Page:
Titre : Multifunctional Nanoparticles for Early Diagnosis of Alzheimer's Disease
Endroit: Pavillon Roger-Gaudry, Salle G-715
Hôte : Prof. William Lubell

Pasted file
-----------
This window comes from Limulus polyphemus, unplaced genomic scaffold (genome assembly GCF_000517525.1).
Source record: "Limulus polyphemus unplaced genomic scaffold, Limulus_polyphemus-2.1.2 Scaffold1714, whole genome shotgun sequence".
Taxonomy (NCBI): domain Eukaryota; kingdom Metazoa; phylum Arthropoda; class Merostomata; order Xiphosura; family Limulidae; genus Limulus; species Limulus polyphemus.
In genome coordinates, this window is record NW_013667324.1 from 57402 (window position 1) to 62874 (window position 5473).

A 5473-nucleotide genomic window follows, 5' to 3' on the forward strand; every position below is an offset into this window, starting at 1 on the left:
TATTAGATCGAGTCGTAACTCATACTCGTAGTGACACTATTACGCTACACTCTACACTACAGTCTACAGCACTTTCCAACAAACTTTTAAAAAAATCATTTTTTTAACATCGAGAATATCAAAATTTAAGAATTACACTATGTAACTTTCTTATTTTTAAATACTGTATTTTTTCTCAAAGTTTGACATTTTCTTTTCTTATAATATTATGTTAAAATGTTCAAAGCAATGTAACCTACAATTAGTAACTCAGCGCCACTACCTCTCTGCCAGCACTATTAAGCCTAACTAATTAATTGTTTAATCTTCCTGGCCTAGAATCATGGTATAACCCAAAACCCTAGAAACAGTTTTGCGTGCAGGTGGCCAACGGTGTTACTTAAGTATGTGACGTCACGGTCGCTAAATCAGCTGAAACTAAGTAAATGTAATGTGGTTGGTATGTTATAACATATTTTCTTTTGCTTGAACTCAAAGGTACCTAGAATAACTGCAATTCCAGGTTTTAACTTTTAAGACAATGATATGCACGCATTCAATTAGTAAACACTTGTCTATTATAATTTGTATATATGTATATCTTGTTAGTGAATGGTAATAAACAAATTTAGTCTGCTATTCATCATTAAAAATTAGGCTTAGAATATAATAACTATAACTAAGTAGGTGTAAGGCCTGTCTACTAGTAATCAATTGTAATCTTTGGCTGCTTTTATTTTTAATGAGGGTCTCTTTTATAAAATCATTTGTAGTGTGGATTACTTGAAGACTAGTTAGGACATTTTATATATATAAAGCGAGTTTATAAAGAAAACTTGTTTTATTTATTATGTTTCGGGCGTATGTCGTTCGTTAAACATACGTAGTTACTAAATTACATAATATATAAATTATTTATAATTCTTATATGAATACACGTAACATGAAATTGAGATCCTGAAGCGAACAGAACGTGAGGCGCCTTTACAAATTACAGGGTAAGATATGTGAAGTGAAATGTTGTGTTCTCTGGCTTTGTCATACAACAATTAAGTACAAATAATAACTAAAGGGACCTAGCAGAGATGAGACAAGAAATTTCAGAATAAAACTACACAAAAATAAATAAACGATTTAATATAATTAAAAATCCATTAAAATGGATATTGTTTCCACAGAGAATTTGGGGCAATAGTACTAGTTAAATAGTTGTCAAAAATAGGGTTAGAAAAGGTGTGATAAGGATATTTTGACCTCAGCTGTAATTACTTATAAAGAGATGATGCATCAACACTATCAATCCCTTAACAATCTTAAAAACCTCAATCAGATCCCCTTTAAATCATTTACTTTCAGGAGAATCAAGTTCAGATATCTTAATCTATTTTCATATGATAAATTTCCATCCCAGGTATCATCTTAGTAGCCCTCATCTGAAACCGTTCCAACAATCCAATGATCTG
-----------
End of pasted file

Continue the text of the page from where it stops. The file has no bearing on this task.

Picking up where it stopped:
Résumé : Alzheimer's disease (AD) is an incurable neurodegenerative disease, leading to cognitive impairment and progressive synaptic damage accompanied by neuronal loss. Recent clinical studies suggest the necessity of diagnosing AD at an early stage for effective therapy. However, in spite of significant progress in imaging technologies, early diagnosis of AD remains a major challenge, impeding successful treatment. This study presents a novel diagnostic strategy for molecular computed tomography (CT) imaging of AD-associated amyloid β (Aβ) aggregates at an early stage of AD. Toward this goal, we have synthesized CT-detectable gold nanoparticles (GNPs, 20 nm) whose surface is modified with a vector protein to increase BBB permeability, and with a cyclic D,L-alpha-peptide that selectively targets early Aβoligomers and modulates their aggregation and toxicity. The in-vitro results, including thioflavin T, TEM and cell toxicity experiments demonstrated that the conjugated GNPs preserved the properties of the antiamyloidogenic cyclic peptide to bind and inhibit Aβ aggregation, and decreasing its toxicity to neuron-like cells. Moreover, the conjugated-GNPs sensitively and specifically bind Aβ species in brain slices derived from 5xFAD transgenic AD mouse model and disassemble the existing Aβ plaques. In our in-vivo experiments, the particles effectively penetrated the brains of the AD mice as well as of the WT animals. However, 6 hours after their administration, the particles could be detected by CT only in the brains of the AD mice. Using this technology, AD was diagnosed in symptom-free AD mice as early as 2-4 month. Quantitative analysis of the results revealed a three-fold higher amount of gold accumulated in the brains of AD mice as compared to healthy mice.